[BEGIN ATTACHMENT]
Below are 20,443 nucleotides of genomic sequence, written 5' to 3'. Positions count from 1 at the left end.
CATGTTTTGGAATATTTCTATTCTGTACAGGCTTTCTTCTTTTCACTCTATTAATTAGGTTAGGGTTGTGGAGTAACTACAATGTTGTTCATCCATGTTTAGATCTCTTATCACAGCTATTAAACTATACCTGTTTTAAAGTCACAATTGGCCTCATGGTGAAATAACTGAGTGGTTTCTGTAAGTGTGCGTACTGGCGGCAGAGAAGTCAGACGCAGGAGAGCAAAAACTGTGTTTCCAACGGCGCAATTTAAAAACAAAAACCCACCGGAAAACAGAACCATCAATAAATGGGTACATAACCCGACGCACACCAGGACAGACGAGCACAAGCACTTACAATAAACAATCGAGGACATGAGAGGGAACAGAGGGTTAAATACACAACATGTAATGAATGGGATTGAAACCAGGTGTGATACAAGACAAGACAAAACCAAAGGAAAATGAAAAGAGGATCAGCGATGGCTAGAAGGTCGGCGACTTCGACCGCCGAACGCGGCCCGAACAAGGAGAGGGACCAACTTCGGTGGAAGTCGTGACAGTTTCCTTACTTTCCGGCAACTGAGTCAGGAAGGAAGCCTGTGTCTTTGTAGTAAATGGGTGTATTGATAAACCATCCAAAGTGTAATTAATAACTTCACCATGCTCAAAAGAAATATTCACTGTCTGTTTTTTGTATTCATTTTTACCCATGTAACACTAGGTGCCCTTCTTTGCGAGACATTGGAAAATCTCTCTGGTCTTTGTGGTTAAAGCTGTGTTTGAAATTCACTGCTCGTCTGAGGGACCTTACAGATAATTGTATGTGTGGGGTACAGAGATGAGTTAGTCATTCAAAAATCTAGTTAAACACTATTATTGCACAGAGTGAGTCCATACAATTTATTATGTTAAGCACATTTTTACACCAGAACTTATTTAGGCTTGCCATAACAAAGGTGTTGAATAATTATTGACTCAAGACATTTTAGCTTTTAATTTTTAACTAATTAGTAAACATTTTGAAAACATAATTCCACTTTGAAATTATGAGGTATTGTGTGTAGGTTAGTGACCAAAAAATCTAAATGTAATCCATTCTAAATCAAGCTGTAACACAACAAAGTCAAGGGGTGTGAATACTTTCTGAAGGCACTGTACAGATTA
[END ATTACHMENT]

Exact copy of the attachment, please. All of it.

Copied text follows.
Below are 20,443 nucleotides of genomic sequence, written 5' to 3'. Positions count from 1 at the left end.
CATGTTTTGGAATATTTCTATTCTGTACAGGCTTTCTTCTTTTCACTCTATTAATTAGGTTAGGGTTGTGGAGTAACTACAATGTTGTTCATCCATGTTTAGATCTCTTATCACAGCTATTAAACTATACCTGTTTTAAAGTCACAATTGGCCTCATGGTGAAATAACTGAGTGGTTTCTGTAAGTGTGCGTACTGGCGGCAGAGAAGTCAGACGCAGGAGAGCAAAAACTGTGTTTCCAACGGCGCAATTTAAAAACAAAAACCCACCGGAAAACAGAACCATCAATAAATGGGTACATAACCCGACGCACACCAGGACAGACGAGCACAAGCACTTACAATAAACAATCGAGGACATGAGAGGGAACAGAGGGTTAAATACACAACATGTAATGAATGGGATTGAAACCAGGTGTGATACAAGACAAGACAAAACCAAAGGAAAATGAAAAGAGGATCAGCGATGGCTAGAAGGTCGGCGACTTCGACCGCCGAACGCGGCCCGAACAAGGAGAGGGACCAACTTCGGTGGAAGTCGTGACAGTTTCCTTACTTTCCGGCAACTGAGTCAGGAAGGAAGCCTGTGTCTTTGTAGTAAATGGGTGTATTGATAAACCATCCAAAGTGTAATTAATAACTTCACCATGCTCAAAAGAAATATTCACTGTCTGTTTTTTGTATTCATTTTTACCCATGTAACACTAGGTGCCCTTCTTTGCGAGACATTGGAAAATCTCTCTGGTCTTTGTGGTTAAAGCTGTGTTTGAAATTCACTGCTCGTCTGAGGGACCTTACAGATAATTGTATGTGTGGGGTACAGAGATGAGTTAGTCATTCAAAAATCTAGTTAAACACTATTATTGCACAGAGTGAGTCCATACAATTTATTATGTTAAGCACATTTTTACACCAGAACTTATTTAGGCTTGCCATAACAAAGGTGTTGAATAATTATTGACTCAAGACATTTTAGCTTTTAATTTTTAACTAATTAGTAAACATTTTGAAAACATAATTCCACTTTGAAATTATGAGGTATTGTGTGTAGGTTAGTGACCAAAAAATCTAAATGTAATCCATTCTAAATCAAGCTGTAACACAACAAAGTCAAGGGGTGTGAATACTTTCTGAAGGCACTGTACAGATTA